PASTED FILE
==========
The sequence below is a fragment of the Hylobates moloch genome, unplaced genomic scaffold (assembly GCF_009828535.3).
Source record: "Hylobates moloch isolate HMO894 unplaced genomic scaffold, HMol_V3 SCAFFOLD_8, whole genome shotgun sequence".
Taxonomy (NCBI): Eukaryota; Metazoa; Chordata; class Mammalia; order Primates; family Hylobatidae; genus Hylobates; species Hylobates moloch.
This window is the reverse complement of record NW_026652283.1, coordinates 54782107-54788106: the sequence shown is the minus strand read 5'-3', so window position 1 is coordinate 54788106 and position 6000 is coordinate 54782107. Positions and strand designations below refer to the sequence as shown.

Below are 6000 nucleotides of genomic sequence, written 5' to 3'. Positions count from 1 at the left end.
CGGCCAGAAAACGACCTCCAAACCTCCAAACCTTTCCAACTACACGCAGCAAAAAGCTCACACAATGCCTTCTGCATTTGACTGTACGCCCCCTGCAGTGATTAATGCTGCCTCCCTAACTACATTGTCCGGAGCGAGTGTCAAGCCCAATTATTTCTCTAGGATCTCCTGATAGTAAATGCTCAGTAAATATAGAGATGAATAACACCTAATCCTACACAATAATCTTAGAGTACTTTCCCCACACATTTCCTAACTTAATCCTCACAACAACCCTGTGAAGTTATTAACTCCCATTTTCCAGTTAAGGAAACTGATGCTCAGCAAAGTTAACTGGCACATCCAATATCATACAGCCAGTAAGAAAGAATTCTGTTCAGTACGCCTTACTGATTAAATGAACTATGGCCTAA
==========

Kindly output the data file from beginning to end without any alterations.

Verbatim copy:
The sequence below is a fragment of the Hylobates moloch genome, unplaced genomic scaffold (assembly GCF_009828535.3).
Source record: "Hylobates moloch isolate HMO894 unplaced genomic scaffold, HMol_V3 SCAFFOLD_8, whole genome shotgun sequence".
Taxonomy (NCBI): Eukaryota; Metazoa; Chordata; class Mammalia; order Primates; family Hylobatidae; genus Hylobates; species Hylobates moloch.
This window is the reverse complement of record NW_026652283.1, coordinates 54782107-54788106: the sequence shown is the minus strand read 5'-3', so window position 1 is coordinate 54788106 and position 6000 is coordinate 54782107. Positions and strand designations below refer to the sequence as shown.

Below are 6000 nucleotides of genomic sequence, written 5' to 3'. Positions count from 1 at the left end.
CGGCCAGAAAACGACCTCCAAACCTCCAAACCTTTCCAACTACACGCAGCAAAAAGCTCACACAATGCCTTCTGCATTTGACTGTACGCCCCCTGCAGTGATTAATGCTGCCTCCCTAACTACATTGTCCGGAGCGAGTGTCAAGCCCAATTATTTCTCTAGGATCTCCTGATAGTAAATGCTCAGTAAATATAGAGATGAATAACACCTAATCCTACACAATAATCTTAGAGTACTTTCCCCACACATTTCCTAACTTAATCCTCACAACAACCCTGTGAAGTTATTAACTCCCATTTTCCAGTTAAGGAAACTGATGCTCAGCAAAGTTAACTGGCACATCCAATATCATACAGCCAGTAAGAAAGAATTCTGTTCAGTACGCCTTACTGATTAAATGAACTATGGCCTAA